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The Giant in the East. With 11 time zones, it stretches from Europe in west all the way to Far East Asia. The largests country in the world has it all. From jaw-dropping landscapes with high mountains, volcanos, long rivers and huge lakes, to historic cities and picturesque countryside. A country filled with history, art and culture, some of the worlds greatest museums and unbelivable palaces. Welcome to Russia!
All of a sudden Russia jumped almost to the top of our bucket list. This post will give you a brief overview of a twelve day itinerary. It will also give you some practical information on traveling in/to Russia. For more details we recommend to read the other posts from Russia with specific information on the different places we visited.
Russia is huge, really huge, so to choose where to go can be the difficult part. As this was our first visit, we chose the two largest cities, Moscow and Saint Peterburg. In addition we also wanted to see some of the countryside in combination with some smaller towns.
Moscow – a melting pot with a mix of everything
Moscow is a huge mega-city. Often ranked the second largest in Europe after Istanbul, with a population of over 12 million people. Sometimes it ranks number one, depending which list one check. This means it takes time to explore the city. If you want to see it all you would need several days, maybe weeks.
Start with the most obvious; the Red Square. Here one gets a first glimpse of the power house of Kremlin, the many beautiful buildings surrounding the Red Square, and of course the magnificent Saint Basil’s Cathederal. A visit to the Kremlin is also possible to see the palaces and the many churches there. The entrance is at the opposite side of Kremlin from the Red Square. We recommend to go early, as it can get crowded.
Another highlight is a tour of the Moscow underground, where you will find the most beautiful metro stations, some of them with huge chandeliers reminding more of a palace than a metro station. By purchasing a single ticket you can use it a whole day, as long as you don’t leave any station. This way it makes it possible to spend quite some time exploring the stations.
The architecture and the art
Characteristic for Moscow is its different architecture styles. We had a wish to see some typical, monumental Stalinist bulidings, and chose to see some of the so-called Seven Sisters, seven skyscrapes ordered built by Stalin. Depending on where you are in the city, many of them can be reached by foot, and some of them are just a short metro ride away.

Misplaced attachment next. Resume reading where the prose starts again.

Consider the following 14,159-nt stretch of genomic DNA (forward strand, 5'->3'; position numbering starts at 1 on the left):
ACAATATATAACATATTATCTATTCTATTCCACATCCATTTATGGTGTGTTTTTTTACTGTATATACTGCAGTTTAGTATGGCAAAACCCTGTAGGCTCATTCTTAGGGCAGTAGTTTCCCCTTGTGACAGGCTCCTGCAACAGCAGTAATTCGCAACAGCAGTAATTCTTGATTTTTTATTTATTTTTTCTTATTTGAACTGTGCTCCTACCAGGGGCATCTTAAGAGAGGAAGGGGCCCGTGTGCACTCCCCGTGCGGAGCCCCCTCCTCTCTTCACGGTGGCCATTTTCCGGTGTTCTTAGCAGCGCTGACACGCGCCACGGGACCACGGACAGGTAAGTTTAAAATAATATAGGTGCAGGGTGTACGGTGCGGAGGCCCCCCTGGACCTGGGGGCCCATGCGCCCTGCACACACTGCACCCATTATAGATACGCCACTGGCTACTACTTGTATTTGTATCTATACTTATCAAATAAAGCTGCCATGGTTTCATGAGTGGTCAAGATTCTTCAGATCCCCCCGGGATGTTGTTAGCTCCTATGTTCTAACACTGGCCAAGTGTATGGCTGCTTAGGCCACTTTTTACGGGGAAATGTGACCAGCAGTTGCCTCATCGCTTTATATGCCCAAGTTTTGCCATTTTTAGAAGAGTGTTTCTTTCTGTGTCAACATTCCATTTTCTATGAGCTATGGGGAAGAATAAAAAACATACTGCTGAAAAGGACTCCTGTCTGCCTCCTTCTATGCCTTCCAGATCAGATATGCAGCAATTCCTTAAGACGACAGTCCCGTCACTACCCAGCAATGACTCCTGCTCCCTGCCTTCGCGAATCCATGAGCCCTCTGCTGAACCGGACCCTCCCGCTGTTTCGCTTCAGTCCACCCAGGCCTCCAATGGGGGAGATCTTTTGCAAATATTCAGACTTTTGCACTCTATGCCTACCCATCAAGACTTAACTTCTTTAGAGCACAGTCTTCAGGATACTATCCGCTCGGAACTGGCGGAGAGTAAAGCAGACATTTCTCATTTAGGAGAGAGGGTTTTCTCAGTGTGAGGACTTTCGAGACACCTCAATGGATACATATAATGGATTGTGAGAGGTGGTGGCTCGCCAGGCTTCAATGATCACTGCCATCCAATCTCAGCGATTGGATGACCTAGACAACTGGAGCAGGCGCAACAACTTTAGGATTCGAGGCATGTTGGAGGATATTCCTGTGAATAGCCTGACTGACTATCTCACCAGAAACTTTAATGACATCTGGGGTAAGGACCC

Here you can read more about what to do in amazing Moscow.
A taste of the Golden Ring
The so-called Golden Ring of Russia is a collection of historical, medieval towns located north-east of Moscow. With limited time one couldn`t visit them all. We chose a short stop in Vladimir, before heading to Suzdal where we spent the night.
The city centre of Vladimir, where most sights are located, is walkable from the train station. The many churches are the main sight in Vladimir. Already on a distance one can see some of the many onion-shaped domes towering over the landscape. For us the two main sights were the Assumption Cathederal, and the Cathederal of St Dmitry. Both are added to the Unesco World Heritage List.
The Old Vladimir Museum is another a place of interest. The same goes for Georgievskaya Ulitsa, a a pedestrian street with houses restored back to its old days. The most interesting part of this street is actually the viewing terraces with great views over the surroundings.
Next up was beautiful Suzdal, reached by a local bus from Vladimir. This picturesque, tiny town is such a treasure. The most important sights in Suzdal are the Saviour Monastery of St Euthymius and the Suzdal Kremlin. You will also find several other monasteries and churches to explore.
For us, the biggest attraction was the town with its surroundings itself. A small river runs slowly through the area, an area dotted with the most colorful wooden houses. Some of these houses are so richly decorated, so full of details. A walk along the river and through the residencial areas is highly recommended.
Here you can read more in detail about our visit to Vladimir and Suzdal.
Saint Petersburg – a sparkling diamond
Does a city like this really excist? Yes indeed, and luckily, Peter the Great’s desire for power led to the founding of this marvellous city. A city full of grand buildings with grand facades, spires and golden domes. Combine this with canals, world class art and some amazing palaces. Then you have Saint Petersburg.
Without doubt, the main attraction in Saint Petersburg is the State Hermitage Museum, which ranks as the second largest museum in the world. In 360 rooms one can take a look at the over three million items at display. The Winter Palace is a part of the Hermitage and is also a must-do to visit. We recommend to buy the two-day ticket as one day is simply not enough. Purchase your ticket online, and you can enter the museum from a separate entrance and avoid the long line.